Before the Green Revolution of the 1960s, millets made up around 40% of all cultivated grains, contributing more than wheat and rice. Today the production of rice has doubled and wheat tripled since then, while that of millets has declined.
Millets were the major staple in central and southern India, as well as the mountain States since ancient times.
This grain lost its luster and vanished from our plates, after the relentless advance of high-yielding varieties of rice and wheat, which consumed water and needed large amounts of chemical fertilisers and pesticides, harmful to the environment.
Ironically even the Indian government became uninterested in harvesting millet and pushed only rice and wheat in the public distribution system, rendering the cultivation of millets economically unviable. This resulted in high consumption of polished rice and refined wheat flour, which are nutritionally poor and bad for ecosystems as well.
But increasing global temperature and depleting water level has made many realise that India could never be a two-grain nation. There is a huge need to expand our food basket for the nutritional security of future generations. And millets can be the climate-resilient future crop for millions of Indians. They can counter the worst effects of climate change better than most other crops.
Since millets require much less water than other crops — pearl and finger millets, for instance, can grow well with a fourth of the rainfall that rice requires — they are much better adapted for droughts.
Millets are known for their climate-resilient features, including the ability to adapt to a wide range of ecological conditions, low irrigation requirements, better growth and productivity even without fertilisers and minimal vulnerability to environmental stresses. Millets are also nutritionally superior to other major cereals because they are rich in dietary fibres, resistant starches, vitamins and essential amino acids.
Due to its high resistance against harsh conditions, millets are sustainable to the environment, to the farmer growing it, and provide cheap and high nutrient options for all. Nearly 40 percent of the food produced in India is wasted every year. Millets do not get destroyed easily, and some of the millets are good for consumption even after 10-12 years of growing, thus providing food security, and playing an important role in keeping a check on food wastage.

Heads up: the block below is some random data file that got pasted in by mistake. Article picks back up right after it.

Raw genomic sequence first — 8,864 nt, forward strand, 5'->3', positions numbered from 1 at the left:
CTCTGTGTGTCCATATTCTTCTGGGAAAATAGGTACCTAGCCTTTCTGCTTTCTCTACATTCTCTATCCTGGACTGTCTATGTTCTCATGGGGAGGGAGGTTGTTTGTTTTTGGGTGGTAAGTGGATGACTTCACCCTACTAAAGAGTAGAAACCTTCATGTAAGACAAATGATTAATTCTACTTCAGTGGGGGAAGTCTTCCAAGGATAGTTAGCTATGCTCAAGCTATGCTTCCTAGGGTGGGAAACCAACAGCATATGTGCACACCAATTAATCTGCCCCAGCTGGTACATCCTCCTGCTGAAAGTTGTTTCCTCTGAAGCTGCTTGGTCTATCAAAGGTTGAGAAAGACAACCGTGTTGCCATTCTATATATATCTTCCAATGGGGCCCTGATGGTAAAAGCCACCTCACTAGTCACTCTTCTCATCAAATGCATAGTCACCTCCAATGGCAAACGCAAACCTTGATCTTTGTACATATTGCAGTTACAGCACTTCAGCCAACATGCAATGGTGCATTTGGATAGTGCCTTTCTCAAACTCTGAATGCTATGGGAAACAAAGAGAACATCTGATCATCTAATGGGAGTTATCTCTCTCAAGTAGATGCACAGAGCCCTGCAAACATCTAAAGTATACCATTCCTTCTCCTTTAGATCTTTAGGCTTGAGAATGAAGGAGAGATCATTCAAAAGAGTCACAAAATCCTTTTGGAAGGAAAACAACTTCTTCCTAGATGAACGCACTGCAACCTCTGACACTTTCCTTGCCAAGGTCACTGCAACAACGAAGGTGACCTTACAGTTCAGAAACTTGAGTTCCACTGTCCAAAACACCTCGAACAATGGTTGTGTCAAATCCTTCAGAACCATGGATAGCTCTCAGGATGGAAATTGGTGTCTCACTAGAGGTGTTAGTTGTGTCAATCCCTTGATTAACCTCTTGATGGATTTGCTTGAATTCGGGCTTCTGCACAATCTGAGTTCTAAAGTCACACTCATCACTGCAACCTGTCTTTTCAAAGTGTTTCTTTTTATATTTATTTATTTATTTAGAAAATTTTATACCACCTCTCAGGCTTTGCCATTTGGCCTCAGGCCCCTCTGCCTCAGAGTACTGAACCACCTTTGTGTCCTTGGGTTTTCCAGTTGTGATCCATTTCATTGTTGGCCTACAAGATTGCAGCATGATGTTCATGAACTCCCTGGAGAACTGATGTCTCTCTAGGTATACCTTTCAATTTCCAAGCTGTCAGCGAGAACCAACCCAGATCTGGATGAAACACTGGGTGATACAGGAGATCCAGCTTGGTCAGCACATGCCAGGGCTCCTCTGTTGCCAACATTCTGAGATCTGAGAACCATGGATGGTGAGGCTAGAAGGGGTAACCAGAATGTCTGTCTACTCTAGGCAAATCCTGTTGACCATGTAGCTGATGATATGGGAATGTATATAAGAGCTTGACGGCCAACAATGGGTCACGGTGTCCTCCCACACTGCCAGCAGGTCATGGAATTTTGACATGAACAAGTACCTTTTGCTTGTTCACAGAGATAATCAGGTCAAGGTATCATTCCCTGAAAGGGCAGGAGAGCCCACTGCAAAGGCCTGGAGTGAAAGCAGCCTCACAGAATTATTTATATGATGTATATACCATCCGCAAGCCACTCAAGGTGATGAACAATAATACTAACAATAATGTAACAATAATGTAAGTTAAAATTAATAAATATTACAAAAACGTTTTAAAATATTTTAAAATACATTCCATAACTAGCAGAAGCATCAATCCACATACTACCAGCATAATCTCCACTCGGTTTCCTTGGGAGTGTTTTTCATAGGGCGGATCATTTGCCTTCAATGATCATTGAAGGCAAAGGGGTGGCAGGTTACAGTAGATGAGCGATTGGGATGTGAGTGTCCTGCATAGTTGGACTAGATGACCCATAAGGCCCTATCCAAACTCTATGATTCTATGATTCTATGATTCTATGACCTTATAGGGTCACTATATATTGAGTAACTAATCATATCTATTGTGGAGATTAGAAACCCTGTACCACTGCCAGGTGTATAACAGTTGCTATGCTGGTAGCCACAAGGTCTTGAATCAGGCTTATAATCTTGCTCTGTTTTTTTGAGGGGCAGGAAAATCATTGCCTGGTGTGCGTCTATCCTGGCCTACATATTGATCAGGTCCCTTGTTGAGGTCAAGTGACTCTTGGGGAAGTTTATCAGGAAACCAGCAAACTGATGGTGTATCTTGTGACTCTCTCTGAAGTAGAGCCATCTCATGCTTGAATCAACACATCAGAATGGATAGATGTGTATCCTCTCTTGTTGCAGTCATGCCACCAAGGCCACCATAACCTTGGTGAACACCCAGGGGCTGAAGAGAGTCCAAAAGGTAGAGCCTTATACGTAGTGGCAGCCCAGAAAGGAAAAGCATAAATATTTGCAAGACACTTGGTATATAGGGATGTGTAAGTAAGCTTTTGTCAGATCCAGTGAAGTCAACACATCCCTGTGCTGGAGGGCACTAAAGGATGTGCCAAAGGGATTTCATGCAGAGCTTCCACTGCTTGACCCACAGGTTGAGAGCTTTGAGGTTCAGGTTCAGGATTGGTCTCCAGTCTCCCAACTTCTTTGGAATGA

Millet is fibrous in content, has magnesium, Niacin (Vitamin B3), is gluten-free and has high protein content.
It would be rather difficult to convince people to change their diets, but the scene for millets might be changing for the better. The Food Security Act has stipulated that beneficiaries of India’s public distribution system, which constitute about 813 million of the country’s poorest, will get millets at ₹1 per kg.
But framing a law is not enough. The government must ensure that millets are adequately available at fair price shops.
Today millets are considered the last crop standing, and that is why the central government asked the U.N. to declare 2018 as the International Year of Millets.
Magic of millets
Farmers and development agencies ignored these cereals in favour of rice, wheat and other crops such as oilseeds and pulses. Millets can grow in poor soil conditions with less water, fertiliser and pesticides. They can withstand higher temperatures, making them the perfect choice as ‘climate-smart’ cereals.As against the requirement of 5,000 litres of water to grow one kilogram of rice, millets need hardly 250-300 litres.
Small millets such as kodo and kutki, among others, have a cultivation history of 3,000-5,000 years and were major food crops once upon a time. They could be the potential new tools for the government to fight socio-economic issues such as malnutrition and rural poverty while addressing sustainability concerns.
Millets are grown in about 21 States. There is a major impetus in Karnataka, Andhra Pradesh, Tamil Nadu, Kerala, Telangana, Uttarakhand, Jharkhand, Madhya Pradesh and Haryana. The plan now is to push millets in Manipur, Meghalaya and Nagaland because it is a major staple diet for the tribes in that region.
In 2016-17, the area under millets stood at 14.72 million hectares, down from 37 million ha in 1965-66, prior to the pre-Green Revolution era.